Did you know that helium diffuses through solids three times faster than air? Our labs harness this unique quality to perform a highly specialized form of testing.
Helium leak testing is a method that employs helium as a tracer gas to detect leaks in a variety of materials. A mass spectrometer measures the concentration of helium, and pressure or vacuum are used to assist in the detection of leaks. Our expert technicians can identify even miniscule leaks using helium leak testing.
We provide helium leak and other specialized testing for clients in many industries, including electronic, pharmaceutical, automotive, chemical, aerospace, military and more. Our labs are among the few in the U.S. to offer a variety of helium testing methods to meet your unique needs, including inside-out, outside-in, bomb and hood. These methods are described below:
INSIDE-OUT TESTING METHOD – a test vessel or part is filled with a quantity of helium and a specific amount of pressure is applied for a period of time. The vessel or part is then scanned with a hand-held sniffer probe attached to a Mass Spectrometer Leak Detector (MSLD).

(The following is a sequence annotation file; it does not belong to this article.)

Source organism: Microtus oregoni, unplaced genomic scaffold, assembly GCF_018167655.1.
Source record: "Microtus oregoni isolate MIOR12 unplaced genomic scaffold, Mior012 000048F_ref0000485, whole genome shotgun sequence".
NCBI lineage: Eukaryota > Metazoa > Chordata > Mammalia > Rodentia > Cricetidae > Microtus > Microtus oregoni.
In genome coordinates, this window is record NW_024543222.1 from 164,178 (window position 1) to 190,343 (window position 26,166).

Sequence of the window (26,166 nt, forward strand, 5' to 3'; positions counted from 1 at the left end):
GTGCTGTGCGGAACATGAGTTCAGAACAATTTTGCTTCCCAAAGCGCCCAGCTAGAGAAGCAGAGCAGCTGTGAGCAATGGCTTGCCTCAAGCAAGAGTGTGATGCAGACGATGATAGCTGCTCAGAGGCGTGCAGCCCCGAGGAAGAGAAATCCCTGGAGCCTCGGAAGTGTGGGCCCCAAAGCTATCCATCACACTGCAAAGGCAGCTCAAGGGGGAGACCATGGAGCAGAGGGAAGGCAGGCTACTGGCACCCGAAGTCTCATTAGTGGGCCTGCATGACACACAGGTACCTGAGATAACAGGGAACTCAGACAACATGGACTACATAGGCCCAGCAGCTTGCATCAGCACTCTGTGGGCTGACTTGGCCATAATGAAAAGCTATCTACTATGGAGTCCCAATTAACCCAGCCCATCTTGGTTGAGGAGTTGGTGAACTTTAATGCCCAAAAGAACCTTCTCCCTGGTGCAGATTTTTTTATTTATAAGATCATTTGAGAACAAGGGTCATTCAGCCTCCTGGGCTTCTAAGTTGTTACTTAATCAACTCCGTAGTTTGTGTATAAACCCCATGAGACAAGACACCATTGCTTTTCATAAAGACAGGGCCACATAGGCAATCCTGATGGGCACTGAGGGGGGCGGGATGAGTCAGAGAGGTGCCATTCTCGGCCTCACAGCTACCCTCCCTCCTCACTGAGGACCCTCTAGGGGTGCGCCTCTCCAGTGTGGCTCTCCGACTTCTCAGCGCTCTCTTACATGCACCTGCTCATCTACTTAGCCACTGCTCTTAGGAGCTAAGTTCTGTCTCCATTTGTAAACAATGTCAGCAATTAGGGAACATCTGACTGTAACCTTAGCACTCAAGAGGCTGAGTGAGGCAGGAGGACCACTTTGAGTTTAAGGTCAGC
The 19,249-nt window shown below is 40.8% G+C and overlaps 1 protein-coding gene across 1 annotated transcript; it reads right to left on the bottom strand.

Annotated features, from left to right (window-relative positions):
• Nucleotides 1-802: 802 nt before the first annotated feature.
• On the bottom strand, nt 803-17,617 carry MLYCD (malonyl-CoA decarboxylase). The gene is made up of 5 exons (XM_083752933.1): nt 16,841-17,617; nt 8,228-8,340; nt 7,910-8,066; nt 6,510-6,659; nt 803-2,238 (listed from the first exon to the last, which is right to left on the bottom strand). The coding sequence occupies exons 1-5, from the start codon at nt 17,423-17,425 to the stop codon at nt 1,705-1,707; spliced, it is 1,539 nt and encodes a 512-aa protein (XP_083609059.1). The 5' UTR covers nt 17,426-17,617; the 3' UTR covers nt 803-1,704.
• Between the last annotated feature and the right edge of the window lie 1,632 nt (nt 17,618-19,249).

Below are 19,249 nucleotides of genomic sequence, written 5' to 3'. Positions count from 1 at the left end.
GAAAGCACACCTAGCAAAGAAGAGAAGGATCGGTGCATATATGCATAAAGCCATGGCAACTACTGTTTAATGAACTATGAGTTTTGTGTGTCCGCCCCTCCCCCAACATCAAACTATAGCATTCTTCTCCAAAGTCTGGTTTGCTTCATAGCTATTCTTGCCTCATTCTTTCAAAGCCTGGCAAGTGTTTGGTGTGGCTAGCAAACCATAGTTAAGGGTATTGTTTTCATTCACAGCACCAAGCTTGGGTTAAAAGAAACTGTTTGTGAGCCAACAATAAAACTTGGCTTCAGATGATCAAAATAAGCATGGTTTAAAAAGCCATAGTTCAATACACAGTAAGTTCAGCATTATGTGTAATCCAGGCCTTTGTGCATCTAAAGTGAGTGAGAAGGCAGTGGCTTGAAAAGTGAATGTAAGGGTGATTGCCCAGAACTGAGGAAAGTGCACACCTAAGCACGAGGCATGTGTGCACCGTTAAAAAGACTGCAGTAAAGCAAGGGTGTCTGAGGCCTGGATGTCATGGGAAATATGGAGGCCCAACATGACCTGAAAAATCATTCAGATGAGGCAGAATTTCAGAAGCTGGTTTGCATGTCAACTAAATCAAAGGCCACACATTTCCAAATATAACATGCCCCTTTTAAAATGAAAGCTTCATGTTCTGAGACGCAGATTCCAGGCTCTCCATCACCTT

OUTSIDE-IN TESTING METHOD – In this method, helium is applied to the outer surface of the test item, which is under vacuum and connected to the MSLD. Helium leaking into the test item is detected by the MSLD. Total leakage for the entire vessel is not known, but leaks can be detected and isolated. ASTM E-498 Section 10.1 describes this process in detail.
BOMB TESTING METHOD – Specimens are placed inside a pressure vessel and "bombed" with pressurized helium for a given amount of time. Leaks in the specimen will allow helium to penetrate, and be held for a period of time. During the holding period, the parts are checked with the MSLD equipment. This check may be accomplished with a remote "sniffer'' or by placing individual specimens inside a MSLD chamber.
HOOD TESTING METHOD – Two techniques are available for helium hood testing:
The test vessel is placed inside a hood or bag, which is then filled with helium. The vessel interior is then pumped down to vacuum through the MSLD, which measures helium leakage.
Pressurized helium is placed inside the test specimen, and the hood surrounding the vessel is pumped to vacuum through the MSLD. Any helium leakage seeping through the vessel is measured via the MSLD.
Helium is the most stable of all the elements, making this a safe and accurate form of testing. And because helium is inert, it will not react with other elements during testing.
In the right hands, this unique chemical element can help ensure the structural integrity of your parts and equipment. Call IIA to find out how helium testing can work for you.